Late Breaking News
VA Management of Pharmacy is Called into Question
WASHINGTON, DC—some veterans advocates are accusing the Department of Veterans Affairs formulary and its administrative system of not being properly transparent, and of making it too difficult for VA physicians to prescribe non-formulary medications when necessary. Legislators and veterans groups report hearing from veterans whose physicians were unable to get access to the drugs they wanted to prescribe, and from physicians who have had to go through an impractically long process in order to get non-formulary drugs.
At a House VA Health Subcommittee hearing on the topic last month, Rep. Michael Michaud (D -ME) said, “I have heard from veterans who have voiced their frustration with the VA national formulary as being too restrictive to the point that accessing appropriate drugs is a barrier. Some veterans have pointed to a flawed, subjective system for securing non-formulary drugs. For example, a veteran who is denied access to a non-formulary drug at one VA medical center may be approved in another medical center, which suggests that the decision may not be based entirely on clinical factors.”
Others have heard similar stories. Rick Weidman, executive policy director for the Vietnam Veterans of America, testified that veterans and physicians have approached his organization relating problematic situations. For example, instances where they were unable to access drugs, it took an inordinate amount of time to get access to non-formulary drugs, and where cost was cited as a factor. Weidman accused VA of practicing a policy of cost avoidance by trying to reduce front-end costs of care such as pharmaceutical expenditures. “We believe it is inappropriate to put cost management above proper clinical care,” Weidman declared. “Lack of proper medication at the proper time because it wasn’t on the formulary can lead to all kinds of health impacts that can cost [more].”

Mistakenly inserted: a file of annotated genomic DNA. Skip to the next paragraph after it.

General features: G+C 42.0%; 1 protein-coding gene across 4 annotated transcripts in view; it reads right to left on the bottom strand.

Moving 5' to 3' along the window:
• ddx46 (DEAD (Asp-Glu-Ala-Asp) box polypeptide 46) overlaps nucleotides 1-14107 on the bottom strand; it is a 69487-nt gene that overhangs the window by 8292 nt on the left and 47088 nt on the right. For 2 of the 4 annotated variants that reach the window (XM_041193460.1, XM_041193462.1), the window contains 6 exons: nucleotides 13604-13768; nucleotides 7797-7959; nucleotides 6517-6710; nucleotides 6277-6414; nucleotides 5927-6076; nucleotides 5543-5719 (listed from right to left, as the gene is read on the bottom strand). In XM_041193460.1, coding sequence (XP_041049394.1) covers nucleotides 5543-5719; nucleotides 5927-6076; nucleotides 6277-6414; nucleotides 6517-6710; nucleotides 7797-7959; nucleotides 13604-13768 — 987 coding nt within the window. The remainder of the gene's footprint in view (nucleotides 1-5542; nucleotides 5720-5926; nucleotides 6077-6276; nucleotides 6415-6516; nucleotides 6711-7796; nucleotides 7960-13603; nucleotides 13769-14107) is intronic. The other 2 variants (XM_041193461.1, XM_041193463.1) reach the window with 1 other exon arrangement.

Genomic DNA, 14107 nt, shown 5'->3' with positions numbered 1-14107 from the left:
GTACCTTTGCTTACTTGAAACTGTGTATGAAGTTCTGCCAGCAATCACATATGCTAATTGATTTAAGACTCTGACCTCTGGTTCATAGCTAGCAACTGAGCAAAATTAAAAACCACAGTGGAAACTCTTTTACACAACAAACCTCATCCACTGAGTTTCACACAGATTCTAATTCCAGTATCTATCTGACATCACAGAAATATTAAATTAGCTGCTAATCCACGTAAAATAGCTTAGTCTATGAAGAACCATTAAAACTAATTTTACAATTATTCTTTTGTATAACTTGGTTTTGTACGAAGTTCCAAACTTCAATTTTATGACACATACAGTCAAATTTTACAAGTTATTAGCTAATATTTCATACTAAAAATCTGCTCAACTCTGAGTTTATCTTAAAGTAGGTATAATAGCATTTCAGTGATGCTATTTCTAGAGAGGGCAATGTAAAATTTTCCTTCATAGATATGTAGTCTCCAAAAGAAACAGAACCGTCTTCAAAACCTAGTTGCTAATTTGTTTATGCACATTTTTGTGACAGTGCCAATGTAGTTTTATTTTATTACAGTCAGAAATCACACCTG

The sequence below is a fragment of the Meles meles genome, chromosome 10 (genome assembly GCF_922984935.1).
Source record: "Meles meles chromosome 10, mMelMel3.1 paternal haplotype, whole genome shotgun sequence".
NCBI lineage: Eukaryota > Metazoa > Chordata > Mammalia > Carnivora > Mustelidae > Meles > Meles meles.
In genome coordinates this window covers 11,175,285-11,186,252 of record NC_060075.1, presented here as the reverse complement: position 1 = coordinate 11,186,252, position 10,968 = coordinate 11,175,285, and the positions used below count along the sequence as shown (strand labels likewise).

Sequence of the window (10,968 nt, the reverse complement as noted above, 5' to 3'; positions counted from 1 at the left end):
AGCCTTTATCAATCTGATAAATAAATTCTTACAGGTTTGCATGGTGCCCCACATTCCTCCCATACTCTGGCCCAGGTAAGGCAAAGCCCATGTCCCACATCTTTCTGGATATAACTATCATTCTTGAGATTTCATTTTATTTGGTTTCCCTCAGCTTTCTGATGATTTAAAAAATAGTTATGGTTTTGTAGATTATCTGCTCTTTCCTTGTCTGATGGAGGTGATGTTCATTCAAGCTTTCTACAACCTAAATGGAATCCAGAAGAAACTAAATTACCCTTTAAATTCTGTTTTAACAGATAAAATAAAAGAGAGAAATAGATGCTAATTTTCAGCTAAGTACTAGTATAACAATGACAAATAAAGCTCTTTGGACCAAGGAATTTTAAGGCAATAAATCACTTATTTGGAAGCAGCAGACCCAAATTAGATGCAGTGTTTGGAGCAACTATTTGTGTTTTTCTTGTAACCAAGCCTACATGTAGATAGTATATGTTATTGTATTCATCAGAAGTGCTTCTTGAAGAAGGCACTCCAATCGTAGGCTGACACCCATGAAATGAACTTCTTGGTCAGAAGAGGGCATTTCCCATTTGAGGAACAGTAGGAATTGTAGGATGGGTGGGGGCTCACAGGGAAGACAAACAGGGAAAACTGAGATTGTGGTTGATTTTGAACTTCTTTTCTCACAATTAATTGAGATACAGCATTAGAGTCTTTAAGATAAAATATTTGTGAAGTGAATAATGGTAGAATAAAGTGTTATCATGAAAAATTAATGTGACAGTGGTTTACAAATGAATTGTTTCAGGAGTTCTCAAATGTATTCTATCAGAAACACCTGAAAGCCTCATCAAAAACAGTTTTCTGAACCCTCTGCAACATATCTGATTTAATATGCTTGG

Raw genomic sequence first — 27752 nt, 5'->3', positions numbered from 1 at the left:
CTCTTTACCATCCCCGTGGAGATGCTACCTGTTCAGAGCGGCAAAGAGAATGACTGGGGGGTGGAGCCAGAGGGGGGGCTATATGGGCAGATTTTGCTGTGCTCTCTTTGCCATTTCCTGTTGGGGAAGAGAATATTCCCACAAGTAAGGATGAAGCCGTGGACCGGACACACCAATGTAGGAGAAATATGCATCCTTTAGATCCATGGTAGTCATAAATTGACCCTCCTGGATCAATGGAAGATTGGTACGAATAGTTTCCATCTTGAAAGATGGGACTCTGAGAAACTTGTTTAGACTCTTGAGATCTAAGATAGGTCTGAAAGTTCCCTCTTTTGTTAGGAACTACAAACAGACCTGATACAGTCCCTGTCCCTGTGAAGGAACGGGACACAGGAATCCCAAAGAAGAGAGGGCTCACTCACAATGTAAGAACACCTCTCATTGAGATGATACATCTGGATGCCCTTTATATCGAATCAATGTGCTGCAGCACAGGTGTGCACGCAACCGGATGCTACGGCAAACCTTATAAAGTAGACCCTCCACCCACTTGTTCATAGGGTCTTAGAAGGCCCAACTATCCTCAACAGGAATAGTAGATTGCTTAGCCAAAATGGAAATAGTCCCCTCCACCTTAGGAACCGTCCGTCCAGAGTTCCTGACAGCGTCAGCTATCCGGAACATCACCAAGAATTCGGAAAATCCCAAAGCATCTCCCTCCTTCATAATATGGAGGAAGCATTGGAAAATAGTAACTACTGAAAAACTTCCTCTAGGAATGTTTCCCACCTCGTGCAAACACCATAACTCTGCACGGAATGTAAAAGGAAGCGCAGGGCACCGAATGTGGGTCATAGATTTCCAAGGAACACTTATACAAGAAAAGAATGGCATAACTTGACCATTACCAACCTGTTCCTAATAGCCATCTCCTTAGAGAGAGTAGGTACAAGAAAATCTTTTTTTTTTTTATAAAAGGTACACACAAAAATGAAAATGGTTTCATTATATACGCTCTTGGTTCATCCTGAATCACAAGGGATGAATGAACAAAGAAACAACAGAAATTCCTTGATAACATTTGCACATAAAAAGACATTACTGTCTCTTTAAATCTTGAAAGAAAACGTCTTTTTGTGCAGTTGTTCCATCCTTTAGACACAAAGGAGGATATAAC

Weidman also noted that the process by which VA chooses drugs to include in its national formulary is a relatively closed one. He proposed that Congress either request the VA Secretary, or put forward legislation, to make the VA formulary process more like DoD’s, which is relatively transparent and includes more input from beneficiaries. DoD, he said, also includes more drugs on its formulary. VA has received complaints from servicemembers moving from DoD care to VA in instances where VA physicians cannot obtain medications those patients had access to previously through DoD.
A System That Works
VA officials, on the other hand, testified that they have heard quite the opposite from patients and physicians, and that the VA formulary process is sound. Just prior to last month’s hearing, J.D. Power and Associates released a report on pharmacy customer satisfaction that ranked VA’s pharmacy service. “We ranked third in J.D. Power’s customer ratio survey,” explained Michael Valentino, VA’s pharmacy chief. “Our physicians seem to be fairly happy with the process and their access to non-formulary drugs. And if we can believe J.D. Power, our patients are very happy as well.”